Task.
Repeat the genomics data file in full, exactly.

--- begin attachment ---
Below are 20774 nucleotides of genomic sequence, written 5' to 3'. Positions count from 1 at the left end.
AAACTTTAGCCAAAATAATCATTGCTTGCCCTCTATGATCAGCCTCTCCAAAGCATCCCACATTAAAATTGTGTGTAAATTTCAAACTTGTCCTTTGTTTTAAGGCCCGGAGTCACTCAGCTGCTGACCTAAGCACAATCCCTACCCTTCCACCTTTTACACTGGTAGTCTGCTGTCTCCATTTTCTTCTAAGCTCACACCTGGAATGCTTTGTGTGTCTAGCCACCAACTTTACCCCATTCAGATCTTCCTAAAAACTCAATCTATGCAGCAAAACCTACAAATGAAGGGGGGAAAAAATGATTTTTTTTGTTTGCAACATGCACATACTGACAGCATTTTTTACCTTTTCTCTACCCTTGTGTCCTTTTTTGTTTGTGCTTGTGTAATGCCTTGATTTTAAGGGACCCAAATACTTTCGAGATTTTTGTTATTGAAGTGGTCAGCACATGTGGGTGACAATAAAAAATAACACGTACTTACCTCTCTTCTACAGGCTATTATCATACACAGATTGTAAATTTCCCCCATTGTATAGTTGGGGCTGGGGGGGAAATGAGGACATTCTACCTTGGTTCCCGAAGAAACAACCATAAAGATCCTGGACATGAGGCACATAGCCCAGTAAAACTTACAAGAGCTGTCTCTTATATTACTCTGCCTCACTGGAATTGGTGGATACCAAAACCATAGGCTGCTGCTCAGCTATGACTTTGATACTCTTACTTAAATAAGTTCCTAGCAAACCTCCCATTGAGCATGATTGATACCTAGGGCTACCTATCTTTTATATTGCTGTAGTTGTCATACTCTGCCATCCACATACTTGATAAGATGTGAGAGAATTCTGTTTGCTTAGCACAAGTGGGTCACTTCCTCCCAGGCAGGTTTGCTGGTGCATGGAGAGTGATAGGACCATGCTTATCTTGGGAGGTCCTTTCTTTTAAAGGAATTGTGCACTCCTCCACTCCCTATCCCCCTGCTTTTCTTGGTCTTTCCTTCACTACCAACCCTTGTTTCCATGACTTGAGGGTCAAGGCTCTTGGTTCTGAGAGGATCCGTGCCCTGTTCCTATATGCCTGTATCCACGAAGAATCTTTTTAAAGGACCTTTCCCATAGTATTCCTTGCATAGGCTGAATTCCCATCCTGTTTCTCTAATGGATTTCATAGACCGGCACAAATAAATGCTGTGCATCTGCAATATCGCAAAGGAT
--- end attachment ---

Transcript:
Below are 20774 nucleotides of genomic sequence, written 5' to 3'. Positions count from 1 at the left end.
AAACTTTAGCCAAAATAATCATTGCTTGCCCTCTATGATCAGCCTCTCCAAAGCATCCCACATTAAAATTGTGTGTAAATTTCAAACTTGTCCTTTGTTTTAAGGCCCGGAGTCACTCAGCTGCTGACCTAAGCACAATCCCTACCCTTCCACCTTTTACACTGGTAGTCTGCTGTCTCCATTTTCTTCTAAGCTCACACCTGGAATGCTTTGTGTGTCTAGCCACCAACTTTACCCCATTCAGATCTTCCTAAAAACTCAATCTATGCAGCAAAACCTACAAATGAAGGGGGGAAAAAATGATTTTTTTTGTTTGCAACATGCACATACTGACAGCATTTTTTACCTTTTCTCTACCCTTGTGTCCTTTTTTGTTTGTGCTTGTGTAATGCCTTGATTTTAAGGGACCCAAATACTTTCGAGATTTTTGTTATTGAAGTGGTCAGCACATGTGGGTGACAATAAAAAATAACACGTACTTACCTCTCTTCTACAGGCTATTATCATACACAGATTGTAAATTTCCCCCATTGTATAGTTGGGGCTGGGGGGGAAATGAGGACATTCTACCTTGGTTCCCGAAGAAACAACCATAAAGATCCTGGACATGAGGCACATAGCCCAGTAAAACTTACAAGAGCTGTCTCTTATATTACTCTGCCTCACTGGAATTGGTGGATACCAAAACCATAGGCTGCTGCTCAGCTATGACTTTGATACTCTTACTTAAATAAGTTCCTAGCAAACCTCCCATTGAGCATGATTGATACCTAGGGCTACCTATCTTTTATATTGCTGTAGTTGTCATACTCTGCCATCCACATACTTGATAAGATGTGAGAGAATTCTGTTTGCTTAGCACAAGTGGGTCACTTCCTCCCAGGCAGGTTTGCTGGTGCATGGAGAGTGATAGGACCATGCTTATCTTGGGAGGTCCTTTCTTTTAAAGGAATTGTGCACTCCTCCACTCCCTATCCCCCTGCTTTTCTTGGTCTTTCCTTCACTACCAACCCTTGTTTCCATGACTTGAGGGTCAAGGCTCTTGGTTCTGAGAGGATCCGTGCCCTGTTCCTATATGCCTGTATCCACGAAGAATCTTTTTAAAGGACCTTTCCCATAGTATTCCTTGCATAGGCTGAATTCCCATCCTGTTTCTCTAATGGATTTCATAGACCGGCACAAATAAATGCTGTGCATCTGCAATATCGCAAAGGAT